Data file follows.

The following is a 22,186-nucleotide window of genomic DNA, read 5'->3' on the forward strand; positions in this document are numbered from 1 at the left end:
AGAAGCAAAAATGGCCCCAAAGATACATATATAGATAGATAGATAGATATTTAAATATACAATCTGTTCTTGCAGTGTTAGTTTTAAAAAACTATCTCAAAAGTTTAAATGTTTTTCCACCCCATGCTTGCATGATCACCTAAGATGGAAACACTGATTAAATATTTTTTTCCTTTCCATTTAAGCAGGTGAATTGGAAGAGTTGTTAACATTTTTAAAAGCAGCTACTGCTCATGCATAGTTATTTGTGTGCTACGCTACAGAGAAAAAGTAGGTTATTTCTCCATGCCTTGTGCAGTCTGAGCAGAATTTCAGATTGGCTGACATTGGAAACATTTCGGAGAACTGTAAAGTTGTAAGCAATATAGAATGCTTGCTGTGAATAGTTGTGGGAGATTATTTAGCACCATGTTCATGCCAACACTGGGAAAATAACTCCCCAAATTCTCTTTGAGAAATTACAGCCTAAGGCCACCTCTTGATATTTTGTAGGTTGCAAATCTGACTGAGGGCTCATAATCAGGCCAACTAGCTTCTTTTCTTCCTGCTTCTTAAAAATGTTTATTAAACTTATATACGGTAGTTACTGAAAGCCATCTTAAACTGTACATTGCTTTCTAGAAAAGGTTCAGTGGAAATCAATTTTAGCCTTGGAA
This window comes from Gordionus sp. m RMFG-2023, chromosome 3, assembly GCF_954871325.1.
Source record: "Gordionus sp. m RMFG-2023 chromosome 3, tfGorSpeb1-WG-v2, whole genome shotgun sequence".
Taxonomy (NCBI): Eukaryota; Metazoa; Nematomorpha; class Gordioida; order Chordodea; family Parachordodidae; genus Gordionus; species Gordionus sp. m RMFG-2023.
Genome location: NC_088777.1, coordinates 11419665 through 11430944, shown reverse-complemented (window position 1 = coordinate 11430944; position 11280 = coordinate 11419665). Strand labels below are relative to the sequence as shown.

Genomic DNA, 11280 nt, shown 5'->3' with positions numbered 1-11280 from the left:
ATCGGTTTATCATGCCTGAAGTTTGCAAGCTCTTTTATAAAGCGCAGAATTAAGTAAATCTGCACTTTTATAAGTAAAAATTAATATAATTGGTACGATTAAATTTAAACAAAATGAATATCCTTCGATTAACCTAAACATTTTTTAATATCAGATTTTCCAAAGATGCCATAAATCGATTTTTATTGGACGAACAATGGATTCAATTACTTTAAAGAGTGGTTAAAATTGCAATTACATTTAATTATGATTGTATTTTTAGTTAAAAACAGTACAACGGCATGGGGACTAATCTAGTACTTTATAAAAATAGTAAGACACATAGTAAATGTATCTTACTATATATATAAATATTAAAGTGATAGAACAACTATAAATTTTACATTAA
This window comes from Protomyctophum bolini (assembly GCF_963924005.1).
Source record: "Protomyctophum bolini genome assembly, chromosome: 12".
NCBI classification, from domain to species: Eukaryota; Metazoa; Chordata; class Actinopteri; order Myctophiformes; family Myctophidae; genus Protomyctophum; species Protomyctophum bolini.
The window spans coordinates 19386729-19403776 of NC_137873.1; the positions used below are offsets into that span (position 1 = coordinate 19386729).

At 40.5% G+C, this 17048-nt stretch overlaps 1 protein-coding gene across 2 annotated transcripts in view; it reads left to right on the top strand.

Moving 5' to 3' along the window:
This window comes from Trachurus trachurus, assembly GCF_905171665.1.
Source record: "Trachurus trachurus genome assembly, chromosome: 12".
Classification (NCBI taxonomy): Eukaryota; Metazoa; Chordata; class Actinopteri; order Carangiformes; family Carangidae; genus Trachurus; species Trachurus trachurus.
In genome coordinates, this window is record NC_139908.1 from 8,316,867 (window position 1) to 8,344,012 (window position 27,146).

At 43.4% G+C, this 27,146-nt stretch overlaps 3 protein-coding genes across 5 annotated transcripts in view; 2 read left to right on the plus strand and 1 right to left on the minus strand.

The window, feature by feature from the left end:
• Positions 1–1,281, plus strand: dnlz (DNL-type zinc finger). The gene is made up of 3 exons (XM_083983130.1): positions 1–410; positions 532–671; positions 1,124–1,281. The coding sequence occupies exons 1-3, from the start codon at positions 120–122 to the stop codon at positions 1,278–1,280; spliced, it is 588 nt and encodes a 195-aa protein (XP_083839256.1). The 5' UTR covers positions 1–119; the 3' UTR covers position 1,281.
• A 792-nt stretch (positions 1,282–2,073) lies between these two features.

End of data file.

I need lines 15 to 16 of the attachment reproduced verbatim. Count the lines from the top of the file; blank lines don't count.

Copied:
This window comes from Trachurus trachurus, assembly GCF_905171665.1.
Source record: "Trachurus trachurus genome assembly, chromosome: 12".